Obtaining broadened-band data out of short period, analog seismometers
Although short period seismic stations are well suited for observing and locating micro-earthquake activity,
larger magnitude earthquakes carry much information of the source processes and path properties in the
long-period signals. Recent advances in seismological instrumentation have permited many observatories around
the world to update/complement their short-period stations with modern broad-band instruments, capable of
observing even the 12 hour period earth-tide related motions.
For earthquake research institutes in developing countries, upgrading the network to such instruments is not
a simple matter, since there are not enough founds available for research. Here in we presented the results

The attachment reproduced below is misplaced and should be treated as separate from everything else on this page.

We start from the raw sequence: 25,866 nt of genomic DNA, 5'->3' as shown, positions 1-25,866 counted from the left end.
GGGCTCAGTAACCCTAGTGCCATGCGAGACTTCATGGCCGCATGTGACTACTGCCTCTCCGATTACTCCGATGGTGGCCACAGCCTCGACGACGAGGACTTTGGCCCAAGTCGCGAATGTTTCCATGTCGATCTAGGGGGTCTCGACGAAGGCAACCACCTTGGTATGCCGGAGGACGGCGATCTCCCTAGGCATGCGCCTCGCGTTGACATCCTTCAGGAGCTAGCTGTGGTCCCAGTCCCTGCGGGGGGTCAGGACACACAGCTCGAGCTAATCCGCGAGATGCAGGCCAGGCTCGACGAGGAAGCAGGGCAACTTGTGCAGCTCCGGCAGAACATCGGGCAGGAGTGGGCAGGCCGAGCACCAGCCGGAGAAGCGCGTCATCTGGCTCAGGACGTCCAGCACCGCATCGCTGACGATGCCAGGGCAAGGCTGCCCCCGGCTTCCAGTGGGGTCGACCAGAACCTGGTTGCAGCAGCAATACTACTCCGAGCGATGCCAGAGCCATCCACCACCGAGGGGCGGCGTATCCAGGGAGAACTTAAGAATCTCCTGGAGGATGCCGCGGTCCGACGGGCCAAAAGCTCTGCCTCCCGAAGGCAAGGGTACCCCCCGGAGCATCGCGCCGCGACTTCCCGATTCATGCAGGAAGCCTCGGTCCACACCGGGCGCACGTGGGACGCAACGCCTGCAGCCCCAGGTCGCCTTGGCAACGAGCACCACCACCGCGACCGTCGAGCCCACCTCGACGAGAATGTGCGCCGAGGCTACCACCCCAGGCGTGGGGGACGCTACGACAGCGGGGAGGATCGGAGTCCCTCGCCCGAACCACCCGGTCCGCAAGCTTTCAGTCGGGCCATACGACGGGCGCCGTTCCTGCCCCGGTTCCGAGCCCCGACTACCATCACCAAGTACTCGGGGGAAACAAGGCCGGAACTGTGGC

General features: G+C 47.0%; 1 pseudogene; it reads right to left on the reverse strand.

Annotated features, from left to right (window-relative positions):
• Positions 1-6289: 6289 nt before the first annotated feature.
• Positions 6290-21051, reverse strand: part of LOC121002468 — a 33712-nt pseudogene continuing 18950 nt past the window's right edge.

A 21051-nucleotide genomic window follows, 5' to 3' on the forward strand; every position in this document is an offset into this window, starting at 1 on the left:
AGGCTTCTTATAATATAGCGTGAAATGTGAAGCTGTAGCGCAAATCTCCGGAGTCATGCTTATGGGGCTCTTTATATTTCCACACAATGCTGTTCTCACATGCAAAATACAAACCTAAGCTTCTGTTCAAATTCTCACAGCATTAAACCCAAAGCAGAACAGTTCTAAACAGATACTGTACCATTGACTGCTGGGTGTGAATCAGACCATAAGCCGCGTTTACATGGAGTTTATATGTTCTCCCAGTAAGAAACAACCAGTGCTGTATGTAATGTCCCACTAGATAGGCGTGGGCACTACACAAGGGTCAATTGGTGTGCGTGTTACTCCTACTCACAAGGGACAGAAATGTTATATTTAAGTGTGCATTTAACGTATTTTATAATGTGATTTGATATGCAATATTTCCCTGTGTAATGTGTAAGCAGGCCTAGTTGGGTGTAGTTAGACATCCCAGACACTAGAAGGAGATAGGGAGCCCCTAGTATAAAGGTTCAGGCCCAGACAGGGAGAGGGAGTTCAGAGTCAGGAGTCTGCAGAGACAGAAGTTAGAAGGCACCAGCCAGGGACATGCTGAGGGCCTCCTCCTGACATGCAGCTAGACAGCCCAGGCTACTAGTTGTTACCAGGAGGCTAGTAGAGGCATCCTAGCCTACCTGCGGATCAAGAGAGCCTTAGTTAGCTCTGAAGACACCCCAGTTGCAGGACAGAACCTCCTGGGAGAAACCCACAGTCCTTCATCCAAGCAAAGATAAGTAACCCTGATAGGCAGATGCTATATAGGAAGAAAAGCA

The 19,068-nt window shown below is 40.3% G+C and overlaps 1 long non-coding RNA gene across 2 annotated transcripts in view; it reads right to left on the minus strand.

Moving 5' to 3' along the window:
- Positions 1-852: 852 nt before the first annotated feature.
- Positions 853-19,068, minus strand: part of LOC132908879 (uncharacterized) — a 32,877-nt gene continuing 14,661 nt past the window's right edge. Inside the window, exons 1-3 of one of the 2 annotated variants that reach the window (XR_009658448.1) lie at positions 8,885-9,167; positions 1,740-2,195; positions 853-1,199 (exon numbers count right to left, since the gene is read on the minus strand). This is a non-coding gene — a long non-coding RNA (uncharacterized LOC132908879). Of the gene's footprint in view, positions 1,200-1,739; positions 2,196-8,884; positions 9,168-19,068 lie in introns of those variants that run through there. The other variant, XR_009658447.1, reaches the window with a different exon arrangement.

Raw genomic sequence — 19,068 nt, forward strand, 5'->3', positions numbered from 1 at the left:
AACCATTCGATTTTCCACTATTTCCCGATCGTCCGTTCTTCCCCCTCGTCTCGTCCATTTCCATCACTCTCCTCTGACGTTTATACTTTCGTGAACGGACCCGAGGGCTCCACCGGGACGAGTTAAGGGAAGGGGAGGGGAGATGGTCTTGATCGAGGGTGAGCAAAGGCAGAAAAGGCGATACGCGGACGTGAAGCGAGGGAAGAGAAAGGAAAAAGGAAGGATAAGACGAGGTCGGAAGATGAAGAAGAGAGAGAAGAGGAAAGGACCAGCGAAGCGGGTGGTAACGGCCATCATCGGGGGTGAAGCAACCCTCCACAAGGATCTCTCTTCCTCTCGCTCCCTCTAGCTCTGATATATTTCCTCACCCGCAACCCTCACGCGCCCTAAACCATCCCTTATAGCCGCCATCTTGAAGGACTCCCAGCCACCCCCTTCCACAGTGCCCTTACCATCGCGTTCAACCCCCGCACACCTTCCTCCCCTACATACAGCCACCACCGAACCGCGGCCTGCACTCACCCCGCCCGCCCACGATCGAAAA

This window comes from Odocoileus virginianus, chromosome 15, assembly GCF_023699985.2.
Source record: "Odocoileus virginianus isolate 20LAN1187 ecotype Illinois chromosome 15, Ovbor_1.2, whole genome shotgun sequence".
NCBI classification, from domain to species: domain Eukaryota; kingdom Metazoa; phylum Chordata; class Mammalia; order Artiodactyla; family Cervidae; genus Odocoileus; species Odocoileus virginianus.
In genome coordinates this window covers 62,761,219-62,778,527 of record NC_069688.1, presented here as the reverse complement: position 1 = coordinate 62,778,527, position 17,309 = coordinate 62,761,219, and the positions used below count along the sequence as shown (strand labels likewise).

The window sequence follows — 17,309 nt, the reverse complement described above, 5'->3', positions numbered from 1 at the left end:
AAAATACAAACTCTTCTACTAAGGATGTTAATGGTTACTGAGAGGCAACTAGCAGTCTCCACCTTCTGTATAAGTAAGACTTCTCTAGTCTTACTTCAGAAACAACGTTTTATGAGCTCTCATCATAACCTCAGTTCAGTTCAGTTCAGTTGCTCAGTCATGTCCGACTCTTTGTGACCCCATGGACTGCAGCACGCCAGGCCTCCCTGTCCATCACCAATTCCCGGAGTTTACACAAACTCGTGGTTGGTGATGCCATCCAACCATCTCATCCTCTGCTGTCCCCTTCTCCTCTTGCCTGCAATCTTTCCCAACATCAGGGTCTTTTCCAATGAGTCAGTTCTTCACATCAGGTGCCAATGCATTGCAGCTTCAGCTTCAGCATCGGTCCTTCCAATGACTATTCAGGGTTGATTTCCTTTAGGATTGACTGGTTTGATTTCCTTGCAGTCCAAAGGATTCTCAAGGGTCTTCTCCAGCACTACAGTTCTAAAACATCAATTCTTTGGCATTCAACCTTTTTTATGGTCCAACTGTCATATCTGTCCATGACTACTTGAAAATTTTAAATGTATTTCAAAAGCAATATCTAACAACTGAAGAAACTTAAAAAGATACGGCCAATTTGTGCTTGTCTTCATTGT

of an old dream made reality: extending the response of short period instruments and packing the information
into narrow-band analog telemetry.
The solution consisted on passively modiffy the response of 1-Hz seismometers to extract the longer-period
signals from the original records, modulate them into another sub-carrier band, and mix the new signal with
the original short-period information. With such strategy, we obtain two different windows: a high frecuency
window (1-35 Hz) used for microseismic studies, and a long period window (1-35 secs) used to observe larger
regional and teleseismic events.
In March 16, 2004 we installed on the field our first two-window vertical instrument, and actually we are
working in our first two-window, three component station to be deploy in the near future. As for today, we
present the results of two-months of "extended-band" seismological observation in western Colombia.
Key words: Seismological instrumentation, analog telemetry, long-period station, Western
UNIVERSIDAD DEL VALLE, Observatorio Sismológico del SurOccidente - OSSO